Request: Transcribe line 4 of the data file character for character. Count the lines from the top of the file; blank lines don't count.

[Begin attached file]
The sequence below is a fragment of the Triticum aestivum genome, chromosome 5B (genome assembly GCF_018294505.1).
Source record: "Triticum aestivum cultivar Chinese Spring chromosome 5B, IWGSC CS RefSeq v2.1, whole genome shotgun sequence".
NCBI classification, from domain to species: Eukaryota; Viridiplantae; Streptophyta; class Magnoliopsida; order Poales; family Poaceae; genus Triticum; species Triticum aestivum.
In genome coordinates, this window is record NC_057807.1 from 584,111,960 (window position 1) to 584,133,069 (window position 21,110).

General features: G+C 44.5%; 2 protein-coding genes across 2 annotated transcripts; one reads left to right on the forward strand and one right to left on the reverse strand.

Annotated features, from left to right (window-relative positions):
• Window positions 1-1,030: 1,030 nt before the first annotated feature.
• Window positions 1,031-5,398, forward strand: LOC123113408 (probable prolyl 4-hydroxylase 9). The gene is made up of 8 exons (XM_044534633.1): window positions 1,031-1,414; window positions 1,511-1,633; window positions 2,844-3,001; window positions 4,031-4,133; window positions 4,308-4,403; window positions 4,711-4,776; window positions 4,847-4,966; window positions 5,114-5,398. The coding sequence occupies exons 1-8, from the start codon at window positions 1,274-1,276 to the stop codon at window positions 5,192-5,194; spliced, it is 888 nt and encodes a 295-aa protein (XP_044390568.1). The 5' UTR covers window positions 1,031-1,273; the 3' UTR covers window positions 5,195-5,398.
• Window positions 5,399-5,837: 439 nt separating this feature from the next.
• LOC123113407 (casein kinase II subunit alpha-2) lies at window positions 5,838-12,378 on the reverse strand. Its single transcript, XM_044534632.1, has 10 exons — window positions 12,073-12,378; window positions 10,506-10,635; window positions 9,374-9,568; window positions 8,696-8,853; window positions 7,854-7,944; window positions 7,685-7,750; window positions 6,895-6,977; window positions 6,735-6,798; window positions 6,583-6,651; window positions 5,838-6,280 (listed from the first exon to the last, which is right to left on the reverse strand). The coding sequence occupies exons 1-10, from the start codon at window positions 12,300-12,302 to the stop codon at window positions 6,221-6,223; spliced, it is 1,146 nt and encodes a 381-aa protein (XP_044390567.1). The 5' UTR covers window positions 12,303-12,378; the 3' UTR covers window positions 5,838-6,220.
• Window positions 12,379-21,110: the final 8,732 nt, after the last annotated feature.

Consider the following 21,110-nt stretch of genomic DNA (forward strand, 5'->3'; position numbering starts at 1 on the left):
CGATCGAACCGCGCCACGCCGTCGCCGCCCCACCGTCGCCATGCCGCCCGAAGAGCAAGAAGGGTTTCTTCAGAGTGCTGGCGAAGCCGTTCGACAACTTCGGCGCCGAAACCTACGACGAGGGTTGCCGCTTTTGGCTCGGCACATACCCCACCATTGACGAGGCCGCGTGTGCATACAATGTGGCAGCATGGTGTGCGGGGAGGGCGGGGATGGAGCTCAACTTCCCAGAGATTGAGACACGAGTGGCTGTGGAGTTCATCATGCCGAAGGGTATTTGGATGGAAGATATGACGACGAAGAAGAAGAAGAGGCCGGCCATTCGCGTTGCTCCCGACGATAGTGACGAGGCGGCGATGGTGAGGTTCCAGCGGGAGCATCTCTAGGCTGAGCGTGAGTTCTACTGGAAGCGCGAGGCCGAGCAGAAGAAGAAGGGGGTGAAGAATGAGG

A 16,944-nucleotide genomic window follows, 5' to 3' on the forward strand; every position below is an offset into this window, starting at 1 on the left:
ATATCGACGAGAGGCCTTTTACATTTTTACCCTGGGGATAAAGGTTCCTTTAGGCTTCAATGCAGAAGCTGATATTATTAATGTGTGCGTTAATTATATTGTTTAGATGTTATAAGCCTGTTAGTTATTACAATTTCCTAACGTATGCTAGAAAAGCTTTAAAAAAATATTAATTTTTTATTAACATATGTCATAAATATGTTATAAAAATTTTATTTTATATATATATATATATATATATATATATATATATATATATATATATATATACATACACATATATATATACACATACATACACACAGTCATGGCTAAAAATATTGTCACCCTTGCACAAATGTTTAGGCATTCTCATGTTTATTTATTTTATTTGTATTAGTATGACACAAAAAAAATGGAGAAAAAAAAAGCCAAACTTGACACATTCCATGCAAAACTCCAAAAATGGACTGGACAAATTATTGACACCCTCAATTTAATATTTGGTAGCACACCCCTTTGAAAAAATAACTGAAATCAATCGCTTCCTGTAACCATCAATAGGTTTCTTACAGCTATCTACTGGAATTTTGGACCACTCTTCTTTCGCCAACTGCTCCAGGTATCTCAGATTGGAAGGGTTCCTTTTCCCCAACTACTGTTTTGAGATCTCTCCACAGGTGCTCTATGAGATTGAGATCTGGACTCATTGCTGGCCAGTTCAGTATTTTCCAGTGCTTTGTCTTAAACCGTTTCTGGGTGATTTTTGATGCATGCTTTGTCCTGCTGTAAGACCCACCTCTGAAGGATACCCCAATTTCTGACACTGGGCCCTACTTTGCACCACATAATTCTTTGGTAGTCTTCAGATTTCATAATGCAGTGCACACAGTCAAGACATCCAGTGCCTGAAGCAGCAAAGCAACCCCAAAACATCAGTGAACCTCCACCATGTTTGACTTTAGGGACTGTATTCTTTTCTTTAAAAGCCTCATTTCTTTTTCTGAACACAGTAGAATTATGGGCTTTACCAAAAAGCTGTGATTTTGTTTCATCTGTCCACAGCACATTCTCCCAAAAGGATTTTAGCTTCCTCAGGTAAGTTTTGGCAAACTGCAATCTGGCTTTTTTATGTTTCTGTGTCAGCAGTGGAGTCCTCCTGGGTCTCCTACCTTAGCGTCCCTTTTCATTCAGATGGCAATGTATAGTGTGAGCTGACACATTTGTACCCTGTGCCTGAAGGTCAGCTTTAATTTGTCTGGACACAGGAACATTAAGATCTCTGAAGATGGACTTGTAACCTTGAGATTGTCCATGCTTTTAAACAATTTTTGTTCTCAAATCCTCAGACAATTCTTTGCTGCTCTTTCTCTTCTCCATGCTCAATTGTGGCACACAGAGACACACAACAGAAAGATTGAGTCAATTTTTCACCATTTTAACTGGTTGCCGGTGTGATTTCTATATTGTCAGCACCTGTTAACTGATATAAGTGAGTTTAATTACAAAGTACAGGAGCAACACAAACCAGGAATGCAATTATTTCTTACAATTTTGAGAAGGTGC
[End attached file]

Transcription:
In genome coordinates, this window is record NC_057807.1 from 584,111,960 (window position 1) to 584,133,069 (window position 21,110).